Status Report

STS-104, Mission Control Center Status Report # 05 Saturday, July 14, 2001 – 6 a.m. CDT

By SpaceRef Editor
July 14, 2001
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Atlantis Commander Steve Lindsey smoothly docked the space shuttle with the International Space Station
late Friday about 240 statute miles above the northeastern coast of South America. With both spacecraft
moving at about 17,500 mph, Lindsey moved Atlantis to the station at a relative speed of about a tenth of a
foot per second. Docking occurred at 10:08 p.m. CDT.

Atlantis brings a new airlock to the station. It will enable station crewmembers to conduct spacewalks from
the station, using either Russian or U.S. spacesuits.

The hatch separating the Atlantis crew, Lindsey, Pilot Charles Hobaugh, and mission specialists Mike
Gernhardt, Janet Kavandi and James Reilly, from Expedition Two crewmembers Yury Usachev, Jim Voss
and Susan Helms was opened at midnight. After a safety briefing by Expedition Two Commander Usachev,
both crews began an hour-long review of procedures for the first of three spacewalks of the STS-104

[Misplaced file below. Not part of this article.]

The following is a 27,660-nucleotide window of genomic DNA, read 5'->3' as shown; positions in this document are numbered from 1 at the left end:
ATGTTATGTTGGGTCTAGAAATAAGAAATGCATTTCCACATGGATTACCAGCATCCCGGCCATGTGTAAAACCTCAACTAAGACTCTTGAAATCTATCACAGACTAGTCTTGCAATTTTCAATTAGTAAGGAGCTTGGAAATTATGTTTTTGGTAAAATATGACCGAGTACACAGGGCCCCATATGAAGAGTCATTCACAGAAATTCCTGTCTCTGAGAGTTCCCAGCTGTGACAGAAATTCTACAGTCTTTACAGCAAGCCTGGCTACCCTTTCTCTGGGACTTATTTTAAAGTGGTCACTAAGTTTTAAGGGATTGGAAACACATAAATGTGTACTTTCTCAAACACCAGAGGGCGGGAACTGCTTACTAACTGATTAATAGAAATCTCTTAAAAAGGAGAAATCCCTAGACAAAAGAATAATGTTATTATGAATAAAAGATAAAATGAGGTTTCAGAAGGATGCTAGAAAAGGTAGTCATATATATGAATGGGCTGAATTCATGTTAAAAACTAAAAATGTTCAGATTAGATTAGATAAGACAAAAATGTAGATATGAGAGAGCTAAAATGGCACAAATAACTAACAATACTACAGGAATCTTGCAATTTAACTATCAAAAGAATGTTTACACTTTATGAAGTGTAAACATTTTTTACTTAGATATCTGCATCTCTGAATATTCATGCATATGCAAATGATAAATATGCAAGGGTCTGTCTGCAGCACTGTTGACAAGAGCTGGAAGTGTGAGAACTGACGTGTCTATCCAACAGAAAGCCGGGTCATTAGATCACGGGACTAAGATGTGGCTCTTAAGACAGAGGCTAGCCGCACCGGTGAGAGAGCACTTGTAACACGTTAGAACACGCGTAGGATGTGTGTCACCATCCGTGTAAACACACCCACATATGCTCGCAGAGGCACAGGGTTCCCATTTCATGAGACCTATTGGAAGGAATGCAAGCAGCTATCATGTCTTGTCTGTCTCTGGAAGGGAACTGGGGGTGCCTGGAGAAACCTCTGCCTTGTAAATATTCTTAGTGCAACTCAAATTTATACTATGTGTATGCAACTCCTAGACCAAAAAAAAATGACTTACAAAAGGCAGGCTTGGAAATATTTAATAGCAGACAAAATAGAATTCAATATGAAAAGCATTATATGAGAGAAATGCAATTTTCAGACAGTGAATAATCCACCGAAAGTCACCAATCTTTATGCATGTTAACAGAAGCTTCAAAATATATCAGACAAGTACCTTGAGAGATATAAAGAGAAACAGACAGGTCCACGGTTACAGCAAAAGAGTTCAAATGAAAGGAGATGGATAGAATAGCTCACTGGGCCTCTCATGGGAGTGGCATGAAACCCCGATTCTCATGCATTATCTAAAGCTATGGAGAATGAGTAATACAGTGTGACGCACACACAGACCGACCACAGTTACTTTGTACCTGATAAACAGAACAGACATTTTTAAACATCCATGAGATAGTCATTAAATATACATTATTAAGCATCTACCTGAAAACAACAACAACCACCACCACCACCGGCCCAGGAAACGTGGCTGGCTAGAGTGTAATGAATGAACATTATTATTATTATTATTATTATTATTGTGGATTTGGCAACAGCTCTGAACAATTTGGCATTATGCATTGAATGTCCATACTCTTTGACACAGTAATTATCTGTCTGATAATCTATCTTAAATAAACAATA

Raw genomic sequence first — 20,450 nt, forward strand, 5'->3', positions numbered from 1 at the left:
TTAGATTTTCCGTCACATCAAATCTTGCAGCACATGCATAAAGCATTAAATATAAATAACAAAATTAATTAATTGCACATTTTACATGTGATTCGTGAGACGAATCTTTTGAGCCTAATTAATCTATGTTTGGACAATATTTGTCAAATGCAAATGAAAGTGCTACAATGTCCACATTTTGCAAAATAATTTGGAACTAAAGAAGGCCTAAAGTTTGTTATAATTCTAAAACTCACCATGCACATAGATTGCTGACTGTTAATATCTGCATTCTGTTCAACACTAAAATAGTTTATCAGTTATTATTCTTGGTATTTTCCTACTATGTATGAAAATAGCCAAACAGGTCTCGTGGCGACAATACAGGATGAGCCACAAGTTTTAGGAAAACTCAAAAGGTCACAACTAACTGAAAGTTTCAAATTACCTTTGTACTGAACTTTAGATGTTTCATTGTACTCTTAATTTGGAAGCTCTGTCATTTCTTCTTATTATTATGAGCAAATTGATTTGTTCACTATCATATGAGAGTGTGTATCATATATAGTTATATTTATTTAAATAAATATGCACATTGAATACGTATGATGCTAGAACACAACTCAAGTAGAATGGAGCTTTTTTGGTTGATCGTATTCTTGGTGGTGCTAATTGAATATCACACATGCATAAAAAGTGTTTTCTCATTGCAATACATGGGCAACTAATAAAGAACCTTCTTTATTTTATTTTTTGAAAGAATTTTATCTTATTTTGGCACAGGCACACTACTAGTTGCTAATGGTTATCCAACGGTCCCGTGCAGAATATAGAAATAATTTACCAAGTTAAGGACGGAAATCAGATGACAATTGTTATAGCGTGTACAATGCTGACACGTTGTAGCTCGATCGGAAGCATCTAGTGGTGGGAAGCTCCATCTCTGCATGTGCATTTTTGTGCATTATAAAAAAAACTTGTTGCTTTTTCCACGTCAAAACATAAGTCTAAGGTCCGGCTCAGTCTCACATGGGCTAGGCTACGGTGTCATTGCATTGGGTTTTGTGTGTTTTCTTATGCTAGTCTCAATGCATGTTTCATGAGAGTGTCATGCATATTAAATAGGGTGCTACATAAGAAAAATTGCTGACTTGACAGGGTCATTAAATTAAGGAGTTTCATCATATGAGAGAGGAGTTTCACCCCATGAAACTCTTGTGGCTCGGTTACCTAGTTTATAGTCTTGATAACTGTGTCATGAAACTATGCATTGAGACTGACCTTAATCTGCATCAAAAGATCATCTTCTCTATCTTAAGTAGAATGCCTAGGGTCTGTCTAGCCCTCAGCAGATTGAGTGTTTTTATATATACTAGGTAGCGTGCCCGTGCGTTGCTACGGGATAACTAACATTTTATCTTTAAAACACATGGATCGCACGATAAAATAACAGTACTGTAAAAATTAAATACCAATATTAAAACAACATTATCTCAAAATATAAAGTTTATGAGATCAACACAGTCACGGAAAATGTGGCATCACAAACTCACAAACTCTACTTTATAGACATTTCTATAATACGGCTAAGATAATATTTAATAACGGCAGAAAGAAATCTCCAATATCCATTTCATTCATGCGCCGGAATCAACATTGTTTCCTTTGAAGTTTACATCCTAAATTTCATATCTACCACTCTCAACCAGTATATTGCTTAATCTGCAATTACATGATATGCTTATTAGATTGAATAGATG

The spacewalk, by Gernhardt and Reilly, is to begin about 9:10 p.m. Saturday and last more than seven
hours. Focus of the spacewalk is the berthing of the airlock, named Quest. Two subsequent spacewalks by
Gernhardt and Reilly will attach high-pressure Oxygen and Nitrogen tanks to the airlock.

After the hour-long meeting on the spacewalk, robotic arms on both the station and Atlantis were put
through a rehearsal of procedures to be used during removal of the airlock from the shuttle’s cargo bay and
its attachment to the station. Helms took the station’s 58-foot-long robotic arm, Canadarm2, through a dry
run of the berthing of the new airlock to the starboard docking port of the station’s Unity node. Aboard
Atlantis, Kavandi powered up the shuttle’s robotic arm and practiced its spacewalk activities.

Early Saturday Gernhardt and Reilly checked the batteries of their spacesuits and found no evidence of
potassium hydroxide leakage that was seen Friday as they checked a spare spacesuit. The battery was
replaced and the suit cleaned. Managers decided to postpone temporarily the planned transfer of that suit
to the station while they study the situation.

Hatches between Atlantis and the station were closed at 4:45 a.m. and the pressure in the shuttle’s cabin
reduced to 10.2 pounds per square inch in preparation for the first spacewalk.

The next mission status report will be issued at about 6 p.m. Saturday.

SpaceRef staff editor.